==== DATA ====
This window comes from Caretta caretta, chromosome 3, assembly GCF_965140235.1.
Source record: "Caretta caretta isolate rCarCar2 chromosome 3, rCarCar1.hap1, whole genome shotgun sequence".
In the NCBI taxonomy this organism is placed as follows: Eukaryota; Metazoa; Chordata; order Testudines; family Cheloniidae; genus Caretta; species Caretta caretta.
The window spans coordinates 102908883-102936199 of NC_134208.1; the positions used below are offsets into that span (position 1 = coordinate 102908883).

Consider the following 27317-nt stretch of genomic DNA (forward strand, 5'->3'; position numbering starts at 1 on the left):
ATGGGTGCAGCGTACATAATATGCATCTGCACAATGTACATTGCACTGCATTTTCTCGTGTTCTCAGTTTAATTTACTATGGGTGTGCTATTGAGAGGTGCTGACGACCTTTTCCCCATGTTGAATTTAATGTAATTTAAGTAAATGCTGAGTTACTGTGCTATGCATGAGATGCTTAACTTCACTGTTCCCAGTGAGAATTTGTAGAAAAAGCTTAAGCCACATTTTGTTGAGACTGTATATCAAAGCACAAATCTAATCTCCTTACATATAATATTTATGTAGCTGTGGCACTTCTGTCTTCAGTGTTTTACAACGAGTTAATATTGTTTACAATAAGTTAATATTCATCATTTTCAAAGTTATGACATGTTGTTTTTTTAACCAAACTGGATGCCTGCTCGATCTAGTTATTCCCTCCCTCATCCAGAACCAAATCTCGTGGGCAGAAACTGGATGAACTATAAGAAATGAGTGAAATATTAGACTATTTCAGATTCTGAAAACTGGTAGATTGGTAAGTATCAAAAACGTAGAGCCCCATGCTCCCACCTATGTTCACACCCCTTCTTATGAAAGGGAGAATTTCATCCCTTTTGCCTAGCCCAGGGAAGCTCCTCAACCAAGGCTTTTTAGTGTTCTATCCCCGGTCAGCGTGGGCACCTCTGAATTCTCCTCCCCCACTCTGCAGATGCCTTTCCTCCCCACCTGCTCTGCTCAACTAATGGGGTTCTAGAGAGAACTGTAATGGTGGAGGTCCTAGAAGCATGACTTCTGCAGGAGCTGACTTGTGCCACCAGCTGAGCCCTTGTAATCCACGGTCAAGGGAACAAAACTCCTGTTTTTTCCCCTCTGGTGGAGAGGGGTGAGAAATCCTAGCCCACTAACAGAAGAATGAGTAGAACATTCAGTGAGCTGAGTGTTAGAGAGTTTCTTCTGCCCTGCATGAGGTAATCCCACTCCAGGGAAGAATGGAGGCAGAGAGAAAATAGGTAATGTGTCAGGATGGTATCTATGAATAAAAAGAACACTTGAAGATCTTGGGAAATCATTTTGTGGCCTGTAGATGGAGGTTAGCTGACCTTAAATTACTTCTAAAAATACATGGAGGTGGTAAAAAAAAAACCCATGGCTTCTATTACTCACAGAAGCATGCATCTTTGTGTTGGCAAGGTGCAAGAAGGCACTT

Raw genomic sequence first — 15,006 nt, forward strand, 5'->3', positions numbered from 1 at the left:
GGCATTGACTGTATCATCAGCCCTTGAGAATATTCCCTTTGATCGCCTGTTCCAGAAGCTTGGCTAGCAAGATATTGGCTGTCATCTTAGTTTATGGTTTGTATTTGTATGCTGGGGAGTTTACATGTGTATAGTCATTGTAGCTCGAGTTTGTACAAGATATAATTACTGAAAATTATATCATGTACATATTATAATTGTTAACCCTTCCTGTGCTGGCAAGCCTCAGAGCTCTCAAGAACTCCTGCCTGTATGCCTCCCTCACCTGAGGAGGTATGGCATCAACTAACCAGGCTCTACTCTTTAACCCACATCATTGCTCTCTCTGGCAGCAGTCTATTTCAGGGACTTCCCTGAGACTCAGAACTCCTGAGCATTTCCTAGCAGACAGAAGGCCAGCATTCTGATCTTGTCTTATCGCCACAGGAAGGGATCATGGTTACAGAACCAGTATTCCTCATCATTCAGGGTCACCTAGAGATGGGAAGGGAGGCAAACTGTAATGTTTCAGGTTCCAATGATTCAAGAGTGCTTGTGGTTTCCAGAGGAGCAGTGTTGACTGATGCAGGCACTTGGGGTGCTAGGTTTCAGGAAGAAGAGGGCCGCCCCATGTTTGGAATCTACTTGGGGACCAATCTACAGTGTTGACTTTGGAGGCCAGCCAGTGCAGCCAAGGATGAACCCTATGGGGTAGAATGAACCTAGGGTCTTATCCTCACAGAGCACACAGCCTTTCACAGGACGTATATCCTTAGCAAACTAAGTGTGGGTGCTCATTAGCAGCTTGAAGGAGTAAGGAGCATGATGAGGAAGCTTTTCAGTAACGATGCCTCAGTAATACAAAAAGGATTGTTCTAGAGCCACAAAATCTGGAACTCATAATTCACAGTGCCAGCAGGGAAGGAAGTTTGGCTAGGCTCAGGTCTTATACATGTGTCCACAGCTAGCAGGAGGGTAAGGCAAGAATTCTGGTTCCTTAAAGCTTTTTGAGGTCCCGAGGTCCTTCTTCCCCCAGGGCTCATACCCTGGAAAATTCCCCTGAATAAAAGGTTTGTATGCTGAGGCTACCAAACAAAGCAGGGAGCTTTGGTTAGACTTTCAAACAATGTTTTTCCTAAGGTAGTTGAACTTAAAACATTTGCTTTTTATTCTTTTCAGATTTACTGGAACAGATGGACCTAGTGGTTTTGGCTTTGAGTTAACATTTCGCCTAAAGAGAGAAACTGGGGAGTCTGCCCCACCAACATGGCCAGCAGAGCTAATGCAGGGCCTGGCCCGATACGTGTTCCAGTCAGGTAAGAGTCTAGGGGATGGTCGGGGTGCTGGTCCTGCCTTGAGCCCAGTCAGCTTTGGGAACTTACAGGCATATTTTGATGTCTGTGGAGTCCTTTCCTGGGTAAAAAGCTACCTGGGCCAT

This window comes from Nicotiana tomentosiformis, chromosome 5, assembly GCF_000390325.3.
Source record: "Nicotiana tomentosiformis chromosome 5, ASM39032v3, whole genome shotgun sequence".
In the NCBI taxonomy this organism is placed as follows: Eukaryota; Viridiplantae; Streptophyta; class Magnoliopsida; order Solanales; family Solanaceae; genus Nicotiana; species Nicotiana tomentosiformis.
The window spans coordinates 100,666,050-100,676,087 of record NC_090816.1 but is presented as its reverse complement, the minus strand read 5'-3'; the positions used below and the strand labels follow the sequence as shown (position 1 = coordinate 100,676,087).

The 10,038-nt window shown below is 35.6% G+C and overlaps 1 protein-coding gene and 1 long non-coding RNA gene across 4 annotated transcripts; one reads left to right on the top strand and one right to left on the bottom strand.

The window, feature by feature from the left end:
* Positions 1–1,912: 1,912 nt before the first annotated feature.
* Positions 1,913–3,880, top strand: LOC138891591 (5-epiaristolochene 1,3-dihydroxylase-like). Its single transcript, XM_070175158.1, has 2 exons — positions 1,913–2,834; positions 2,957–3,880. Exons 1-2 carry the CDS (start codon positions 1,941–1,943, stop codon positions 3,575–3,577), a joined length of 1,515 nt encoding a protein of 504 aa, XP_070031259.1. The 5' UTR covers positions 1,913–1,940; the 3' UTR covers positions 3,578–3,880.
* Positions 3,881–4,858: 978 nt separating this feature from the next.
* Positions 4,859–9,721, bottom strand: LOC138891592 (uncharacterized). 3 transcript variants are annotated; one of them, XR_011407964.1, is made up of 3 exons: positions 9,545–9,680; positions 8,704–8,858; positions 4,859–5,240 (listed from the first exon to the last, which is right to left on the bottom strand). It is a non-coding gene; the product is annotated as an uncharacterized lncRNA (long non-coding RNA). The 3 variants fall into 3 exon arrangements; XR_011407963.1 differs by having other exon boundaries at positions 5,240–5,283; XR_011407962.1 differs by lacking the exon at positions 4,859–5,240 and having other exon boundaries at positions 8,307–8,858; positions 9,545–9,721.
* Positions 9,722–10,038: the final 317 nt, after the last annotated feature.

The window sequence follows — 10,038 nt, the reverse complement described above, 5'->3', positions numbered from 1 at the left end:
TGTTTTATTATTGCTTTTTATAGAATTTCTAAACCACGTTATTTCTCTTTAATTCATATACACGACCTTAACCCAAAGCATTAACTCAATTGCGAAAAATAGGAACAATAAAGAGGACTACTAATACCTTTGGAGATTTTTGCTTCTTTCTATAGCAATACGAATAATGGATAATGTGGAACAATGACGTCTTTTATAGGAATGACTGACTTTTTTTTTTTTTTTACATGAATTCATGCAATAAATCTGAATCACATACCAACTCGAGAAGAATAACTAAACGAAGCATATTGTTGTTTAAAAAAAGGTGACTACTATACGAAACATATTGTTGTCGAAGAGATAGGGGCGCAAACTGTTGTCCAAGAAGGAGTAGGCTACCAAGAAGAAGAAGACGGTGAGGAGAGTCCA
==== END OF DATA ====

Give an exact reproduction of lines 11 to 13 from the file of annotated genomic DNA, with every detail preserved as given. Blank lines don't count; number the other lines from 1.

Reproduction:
In the NCBI taxonomy this organism is placed as follows: Eukaryota; Viridiplantae; Streptophyta; class Magnoliopsida; order Solanales; family Solanaceae; genus Nicotiana; species Nicotiana tomentosiformis.
The window spans coordinates 100,666,050-100,676,087 of record NC_090816.1 but is presented as its reverse complement, the minus strand read 5'-3'; the positions used below and the strand labels follow the sequence as shown (position 1 = coordinate 100,676,087).

The 10,038-nt window shown below is 35.6% G+C and overlaps 1 protein-coding gene and 1 long non-coding RNA gene across 4 annotated transcripts; one reads left to right on the top strand and one right to left on the bottom strand.